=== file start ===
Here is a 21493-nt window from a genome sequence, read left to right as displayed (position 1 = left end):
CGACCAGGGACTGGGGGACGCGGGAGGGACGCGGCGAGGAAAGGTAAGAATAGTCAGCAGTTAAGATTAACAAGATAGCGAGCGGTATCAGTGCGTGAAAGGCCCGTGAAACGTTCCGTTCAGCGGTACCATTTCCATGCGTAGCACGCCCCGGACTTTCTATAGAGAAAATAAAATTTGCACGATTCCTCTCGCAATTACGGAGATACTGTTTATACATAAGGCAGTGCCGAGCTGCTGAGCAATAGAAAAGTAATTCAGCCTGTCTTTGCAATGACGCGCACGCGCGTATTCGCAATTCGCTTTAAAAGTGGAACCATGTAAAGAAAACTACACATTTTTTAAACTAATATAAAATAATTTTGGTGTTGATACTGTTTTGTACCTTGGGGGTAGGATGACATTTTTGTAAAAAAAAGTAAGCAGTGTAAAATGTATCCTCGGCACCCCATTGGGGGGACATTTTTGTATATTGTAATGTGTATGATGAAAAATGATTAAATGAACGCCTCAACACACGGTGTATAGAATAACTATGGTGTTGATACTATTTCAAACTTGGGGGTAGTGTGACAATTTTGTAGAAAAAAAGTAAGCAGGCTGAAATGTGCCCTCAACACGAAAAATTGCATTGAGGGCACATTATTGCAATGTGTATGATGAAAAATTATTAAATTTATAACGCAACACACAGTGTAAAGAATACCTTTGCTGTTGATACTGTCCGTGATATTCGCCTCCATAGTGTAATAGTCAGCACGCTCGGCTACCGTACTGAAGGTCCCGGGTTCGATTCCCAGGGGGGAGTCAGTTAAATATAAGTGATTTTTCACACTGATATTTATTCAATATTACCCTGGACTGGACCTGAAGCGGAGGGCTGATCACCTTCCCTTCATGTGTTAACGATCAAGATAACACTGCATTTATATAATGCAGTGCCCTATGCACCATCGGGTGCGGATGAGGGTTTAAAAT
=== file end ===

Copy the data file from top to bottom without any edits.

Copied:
Here is a 21493-nt window from a genome sequence, read left to right as displayed (position 1 = left end):
CGACCAGGGACTGGGGGACGCGGGAGGGACGCGGCGAGGAAAGGTAAGAATAGTCAGCAGTTAAGATTAACAAGATAGCGAGCGGTATCAGTGCGTGAAAGGCCCGTGAAACGTTCCGTTCAGCGGTACCATTTCCATGCGTAGCACGCCCCGGACTTTCTATAGAGAAAATAAAATTTGCACGATTCCTCTCGCAATTACGGAGATACTGTTTATACATAAGGCAGTGCCGAGCTGCTGAGCAATAGAAAAGTAATTCAGCCTGTCTTTGCAATGACGCGCACGCGCGTATTCGCAATTCGCTTTAAAAGTGGAACCATGTAAAGAAAACTACACATTTTTTAAACTAATATAAAATAATTTTGGTGTTGATACTGTTTTGTACCTTGGGGGTAGGATGACATTTTTGTAAAAAAAAGTAAGCAGTGTAAAATGTATCCTCGGCACCCCATTGGGGGGACATTTTTGTATATTGTAATGTGTATGATGAAAAATGATTAAATGAACGCCTCAACACACGGTGTATAGAATAACTATGGTGTTGATACTATTTCAAACTTGGGGGTAGTGTGACAATTTTGTAGAAAAAAAGTAAGCAGGCTGAAATGTGCCCTCAACACGAAAAATTGCATTGAGGGCACATTATTGCAATGTGTATGATGAAAAATTATTAAATTTATAACGCAACACACAGTGTAAAGAATACCTTTGCTGTTGATACTGTCCGTGATATTCGCCTCCATAGTGTAATAGTCAGCACGCTCGGCTACCGTACTGAAGGTCCCGGGTTCGATTCCCAGGGGGGAGTCAGTTAAATATAAGTGATTTTTCACACTGATATTTATTCAATATTACCCTGGACTGGACCTGAAGCGGAGGGCTGATCACCTTCCCTTCATGTGTTAACGATCAAGATAACACTGCATTTATATAATGCAGTGCCCTATGCACCATCGGGTGCGGATGAGGGTTTAAAAT